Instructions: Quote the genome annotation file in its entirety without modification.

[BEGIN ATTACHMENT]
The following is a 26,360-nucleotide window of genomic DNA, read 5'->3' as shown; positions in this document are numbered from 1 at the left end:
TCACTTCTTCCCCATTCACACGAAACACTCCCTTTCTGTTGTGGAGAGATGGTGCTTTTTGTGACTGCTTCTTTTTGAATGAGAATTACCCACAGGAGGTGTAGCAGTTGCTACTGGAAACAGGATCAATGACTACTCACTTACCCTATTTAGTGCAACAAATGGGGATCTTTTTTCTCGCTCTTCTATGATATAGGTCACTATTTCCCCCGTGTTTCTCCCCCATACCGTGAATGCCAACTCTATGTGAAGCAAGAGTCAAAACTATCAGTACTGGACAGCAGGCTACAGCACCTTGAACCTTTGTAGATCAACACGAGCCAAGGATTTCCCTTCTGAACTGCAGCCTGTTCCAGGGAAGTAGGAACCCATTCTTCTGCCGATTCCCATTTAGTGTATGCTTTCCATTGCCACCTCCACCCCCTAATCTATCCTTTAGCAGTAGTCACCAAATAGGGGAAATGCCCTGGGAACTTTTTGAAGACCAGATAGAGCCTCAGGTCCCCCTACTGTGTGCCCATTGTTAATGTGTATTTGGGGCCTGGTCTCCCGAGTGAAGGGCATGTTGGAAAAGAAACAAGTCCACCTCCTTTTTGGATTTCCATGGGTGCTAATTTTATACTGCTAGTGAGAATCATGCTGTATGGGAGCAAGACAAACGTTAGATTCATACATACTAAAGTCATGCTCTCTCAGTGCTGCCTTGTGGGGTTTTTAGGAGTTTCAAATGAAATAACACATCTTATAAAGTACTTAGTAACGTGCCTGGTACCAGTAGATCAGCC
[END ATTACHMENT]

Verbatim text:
The following is a 26,360-nucleotide window of genomic DNA, read 5'->3' as shown; positions in this document are numbered from 1 at the left end:
TCACTTCTTCCCCATTCACACGAAACACTCCCTTTCTGTTGTGGAGAGATGGTGCTTTTTGTGACTGCTTCTTTTTGAATGAGAATTACCCACAGGAGGTGTAGCAGTTGCTACTGGAAACAGGATCAATGACTACTCACTTACCCTATTTAGTGCAACAAATGGGGATCTTTTTTCTCGCTCTTCTATGATATAGGTCACTATTTCCCCCGTGTTTCTCCCCCATACCGTGAATGCCAACTCTATGTGAAGCAAGAGTCAAAACTATCAGTACTGGACAGCAGGCTACAGCACCTTGAACCTTTGTAGATCAACACGAGCCAAGGATTTCCCTTCTGAACTGCAGCCTGTTCCAGGGAAGTAGGAACCCATTCTTCTGCCGATTCCCATTTAGTGTATGCTTTCCATTGCCACCTCCACCCCCTAATCTATCCTTTAGCAGTAGTCACCAAATAGGGGAAATGCCCTGGGAACTTTTTGAAGACCAGATAGAGCCTCAGGTCCCCCTACTGTGTGCCCATTGTTAATGTGTATTTGGGGCCTGGTCTCCCGAGTGAAGGGCATGTTGGAAAAGAAACAAGTCCACCTCCTTTTTGGATTTCCATGGGTGCTAATTTTATACTGCTAGTGAGAATCATGCTGTATGGGAGCAAGACAAACGTTAGATTCATACATACTAAAGTCATGCTCTCTCAGTGCTGCCTTGTGGGGTTTTTAGGAGTTTCAAATGAAATAACACATCTTATAAAGTACTTAGTAACGTGCCTGGTACCAGTAGATCAGCC